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Metal sorption to Spodosol Bs horizons: Organic matter complexes predominate

DOI: 10.1016/j.chemosphere.2018.01.004 DOI Help

Authors: Charlotta Tiberg (Swedish University of Agricultural Sciences; Swedish Geotechnical Institute) , Carin Sjostedt (Swedish University of Agricultural Sciences) , Jon Petter Gustafsson (Swedish University of Agricultural Sciences; KTH Royal Institute of Technology)
Co-authored by industrial partner: No

Type: Journal Paper
Journal: Chemosphere

State: Published (Approved)
Published: January 2018
Diamond Proposal Number(s): 8188

Open Access Open Access

Abstract: While metal sorption mechanisms have been studied extensively for soil surface horizons, little information exists for subsoils, for example Spodosol Bs horizons. Here the sorption of cadmium(II), copper(II) and lead(II) to seven Bs horizons from five sites was studied. Extended X-ray absorption fine structure (EXAFS) spectroscopy showed that cadmium(II) and lead(II) were bound as inner-sphere complexes to organic matter. Addition of o-phosphate (to 1 μmol l−1) did not result in any significant enhancement of metal sorption, nor did it influence EXAFS speciation. An assemblage model using the SHM and CD-MUSIC models overestimated metal sorption for six out of seven soil samples. To agree with experimental results, substantial decreases (up to 8-fold) had to be made for the fraction ‘active organic matter’, fHS, while the point-of-zero charge (PZC) of ferrihydrite had to be increased. The largest decreases of fHS were found for the soils with the lowest ratio of pyrophosphate-to oxalate-extractable Al (Alpyp/Alox), suggesting that in these soils, humic and fulvic acids were to a large extent inaccessible for metal sorption. The low reactivity of ferrihydrite towards lead(II) can be explained by potential spillover effects from co-existing allophane, but other factors such as ferrihydrite crystallisation could not be ruled out. In conclusion, organic matter was the predominant sorbent for cadmium(II), copper(II) and lead(II). However, for lead(II) the optimised model suggests additional, but minor, contributions from Fe (hydr)oxide surface complexes. These results will be important to correctly model metal sorption in spodic materials.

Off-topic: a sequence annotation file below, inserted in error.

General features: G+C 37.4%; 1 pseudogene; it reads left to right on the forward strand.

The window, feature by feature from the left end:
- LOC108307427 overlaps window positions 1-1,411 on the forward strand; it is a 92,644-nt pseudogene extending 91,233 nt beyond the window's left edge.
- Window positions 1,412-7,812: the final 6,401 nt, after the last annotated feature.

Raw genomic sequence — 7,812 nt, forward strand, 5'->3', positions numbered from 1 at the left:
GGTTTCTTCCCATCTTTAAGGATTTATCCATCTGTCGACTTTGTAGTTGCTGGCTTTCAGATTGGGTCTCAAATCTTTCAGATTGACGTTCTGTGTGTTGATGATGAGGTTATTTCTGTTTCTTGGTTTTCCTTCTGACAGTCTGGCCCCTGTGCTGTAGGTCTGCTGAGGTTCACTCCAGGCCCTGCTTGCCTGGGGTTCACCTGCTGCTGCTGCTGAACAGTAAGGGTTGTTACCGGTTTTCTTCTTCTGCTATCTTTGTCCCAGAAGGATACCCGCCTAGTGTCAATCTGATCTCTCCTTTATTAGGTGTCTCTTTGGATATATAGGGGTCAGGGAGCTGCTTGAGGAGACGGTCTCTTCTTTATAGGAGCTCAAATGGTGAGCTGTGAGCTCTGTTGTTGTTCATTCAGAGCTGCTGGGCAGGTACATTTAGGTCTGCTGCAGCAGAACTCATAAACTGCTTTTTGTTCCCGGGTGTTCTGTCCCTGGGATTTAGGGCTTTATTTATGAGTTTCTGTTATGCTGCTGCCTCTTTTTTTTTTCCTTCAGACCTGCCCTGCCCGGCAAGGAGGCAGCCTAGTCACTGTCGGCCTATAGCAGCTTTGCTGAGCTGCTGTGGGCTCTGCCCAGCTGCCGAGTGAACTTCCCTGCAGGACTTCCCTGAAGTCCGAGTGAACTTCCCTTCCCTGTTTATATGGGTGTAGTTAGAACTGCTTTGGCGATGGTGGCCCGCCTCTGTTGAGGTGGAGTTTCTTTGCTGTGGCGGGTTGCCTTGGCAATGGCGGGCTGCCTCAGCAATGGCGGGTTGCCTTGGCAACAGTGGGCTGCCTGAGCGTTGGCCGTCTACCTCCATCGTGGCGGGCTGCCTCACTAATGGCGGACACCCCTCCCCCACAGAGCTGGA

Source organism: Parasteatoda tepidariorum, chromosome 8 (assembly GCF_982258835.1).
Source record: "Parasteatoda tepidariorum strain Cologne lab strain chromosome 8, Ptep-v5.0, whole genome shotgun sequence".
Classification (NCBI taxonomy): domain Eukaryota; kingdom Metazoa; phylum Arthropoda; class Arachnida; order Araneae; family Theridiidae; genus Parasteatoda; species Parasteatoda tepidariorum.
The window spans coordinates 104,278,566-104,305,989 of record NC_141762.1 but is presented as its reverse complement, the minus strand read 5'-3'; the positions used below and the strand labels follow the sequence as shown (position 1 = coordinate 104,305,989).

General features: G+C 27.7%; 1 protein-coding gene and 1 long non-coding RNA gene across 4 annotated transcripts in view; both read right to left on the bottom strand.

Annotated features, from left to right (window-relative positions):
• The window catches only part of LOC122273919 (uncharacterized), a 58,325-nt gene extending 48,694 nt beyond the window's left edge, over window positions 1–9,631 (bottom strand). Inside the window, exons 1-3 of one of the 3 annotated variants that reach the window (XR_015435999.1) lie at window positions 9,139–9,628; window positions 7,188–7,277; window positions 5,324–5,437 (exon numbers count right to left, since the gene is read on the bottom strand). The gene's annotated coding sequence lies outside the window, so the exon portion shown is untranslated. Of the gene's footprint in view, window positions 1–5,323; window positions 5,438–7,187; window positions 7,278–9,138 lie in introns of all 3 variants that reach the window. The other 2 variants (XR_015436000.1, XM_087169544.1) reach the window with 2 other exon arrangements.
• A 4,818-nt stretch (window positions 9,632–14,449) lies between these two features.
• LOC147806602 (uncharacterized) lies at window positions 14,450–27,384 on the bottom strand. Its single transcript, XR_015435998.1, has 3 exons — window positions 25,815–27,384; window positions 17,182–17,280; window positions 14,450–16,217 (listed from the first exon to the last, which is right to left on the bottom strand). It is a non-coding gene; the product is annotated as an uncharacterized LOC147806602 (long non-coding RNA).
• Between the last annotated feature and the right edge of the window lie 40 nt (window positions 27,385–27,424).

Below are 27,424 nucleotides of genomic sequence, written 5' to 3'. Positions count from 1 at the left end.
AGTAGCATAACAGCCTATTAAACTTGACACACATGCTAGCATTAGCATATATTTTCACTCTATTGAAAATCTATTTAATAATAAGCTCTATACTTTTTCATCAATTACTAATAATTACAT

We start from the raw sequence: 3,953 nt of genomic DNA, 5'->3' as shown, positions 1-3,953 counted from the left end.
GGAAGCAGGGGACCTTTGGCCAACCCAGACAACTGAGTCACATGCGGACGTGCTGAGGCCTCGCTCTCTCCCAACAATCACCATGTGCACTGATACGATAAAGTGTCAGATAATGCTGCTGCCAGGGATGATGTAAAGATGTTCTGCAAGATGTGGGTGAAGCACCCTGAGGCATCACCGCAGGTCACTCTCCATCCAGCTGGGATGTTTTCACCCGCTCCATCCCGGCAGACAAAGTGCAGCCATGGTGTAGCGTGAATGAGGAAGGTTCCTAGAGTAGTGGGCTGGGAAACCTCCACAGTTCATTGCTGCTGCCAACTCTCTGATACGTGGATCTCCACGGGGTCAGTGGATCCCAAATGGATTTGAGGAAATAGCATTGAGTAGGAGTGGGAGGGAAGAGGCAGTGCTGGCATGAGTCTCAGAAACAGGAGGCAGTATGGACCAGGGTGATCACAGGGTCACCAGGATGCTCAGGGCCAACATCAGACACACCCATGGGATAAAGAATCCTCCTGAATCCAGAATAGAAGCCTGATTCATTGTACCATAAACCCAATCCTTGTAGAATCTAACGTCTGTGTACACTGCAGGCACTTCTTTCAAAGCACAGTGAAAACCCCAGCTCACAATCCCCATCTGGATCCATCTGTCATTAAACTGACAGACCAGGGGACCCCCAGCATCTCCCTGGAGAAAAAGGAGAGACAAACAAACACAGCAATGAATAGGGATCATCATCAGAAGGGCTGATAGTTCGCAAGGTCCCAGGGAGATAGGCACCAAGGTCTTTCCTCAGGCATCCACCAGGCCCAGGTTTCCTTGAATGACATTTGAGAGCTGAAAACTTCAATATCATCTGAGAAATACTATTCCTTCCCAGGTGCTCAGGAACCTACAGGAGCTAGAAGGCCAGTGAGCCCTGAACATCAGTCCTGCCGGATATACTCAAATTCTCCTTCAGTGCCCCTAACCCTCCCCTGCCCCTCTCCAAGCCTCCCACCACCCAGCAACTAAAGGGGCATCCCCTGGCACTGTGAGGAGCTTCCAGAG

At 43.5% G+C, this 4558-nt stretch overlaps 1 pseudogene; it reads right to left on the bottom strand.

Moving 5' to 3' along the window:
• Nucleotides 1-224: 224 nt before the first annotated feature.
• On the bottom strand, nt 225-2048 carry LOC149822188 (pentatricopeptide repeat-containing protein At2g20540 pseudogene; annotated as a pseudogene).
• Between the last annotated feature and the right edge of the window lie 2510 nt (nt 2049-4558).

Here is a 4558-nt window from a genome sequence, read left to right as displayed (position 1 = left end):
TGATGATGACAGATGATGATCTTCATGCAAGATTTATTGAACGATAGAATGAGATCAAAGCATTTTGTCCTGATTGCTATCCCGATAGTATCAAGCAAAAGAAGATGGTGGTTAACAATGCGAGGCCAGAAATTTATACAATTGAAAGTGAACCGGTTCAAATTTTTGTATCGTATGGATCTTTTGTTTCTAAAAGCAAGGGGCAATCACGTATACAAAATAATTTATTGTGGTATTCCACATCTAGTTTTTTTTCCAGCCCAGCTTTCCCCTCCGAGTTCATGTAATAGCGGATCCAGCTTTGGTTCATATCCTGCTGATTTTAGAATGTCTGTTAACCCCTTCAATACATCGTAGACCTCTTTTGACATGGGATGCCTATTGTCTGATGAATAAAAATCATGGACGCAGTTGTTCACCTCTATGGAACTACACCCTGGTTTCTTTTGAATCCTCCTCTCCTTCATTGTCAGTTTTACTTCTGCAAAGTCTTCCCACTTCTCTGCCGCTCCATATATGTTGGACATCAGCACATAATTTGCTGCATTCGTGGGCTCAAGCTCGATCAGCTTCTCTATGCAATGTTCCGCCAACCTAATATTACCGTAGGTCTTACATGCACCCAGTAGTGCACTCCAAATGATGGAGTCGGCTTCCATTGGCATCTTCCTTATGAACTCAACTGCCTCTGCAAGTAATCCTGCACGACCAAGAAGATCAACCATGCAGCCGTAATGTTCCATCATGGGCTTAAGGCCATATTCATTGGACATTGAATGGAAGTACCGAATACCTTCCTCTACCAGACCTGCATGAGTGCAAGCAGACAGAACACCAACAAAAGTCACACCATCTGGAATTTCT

Journal Keywords: Cadmium; Copper; Lead; Soil; EXAFS; Assemblage model

Subject Areas: Chemistry, Environment

Instruments: B18-Core EXAFS

Added On: 09/01/2018 16:01


Discipline Tags:

Desertification & Pollution Earth Sciences & Environment Chemistry

Technical Tags:

Spectroscopy X-ray Absorption Spectroscopy (XAS) Extended X-ray Absorption Fine Structure (EXAFS)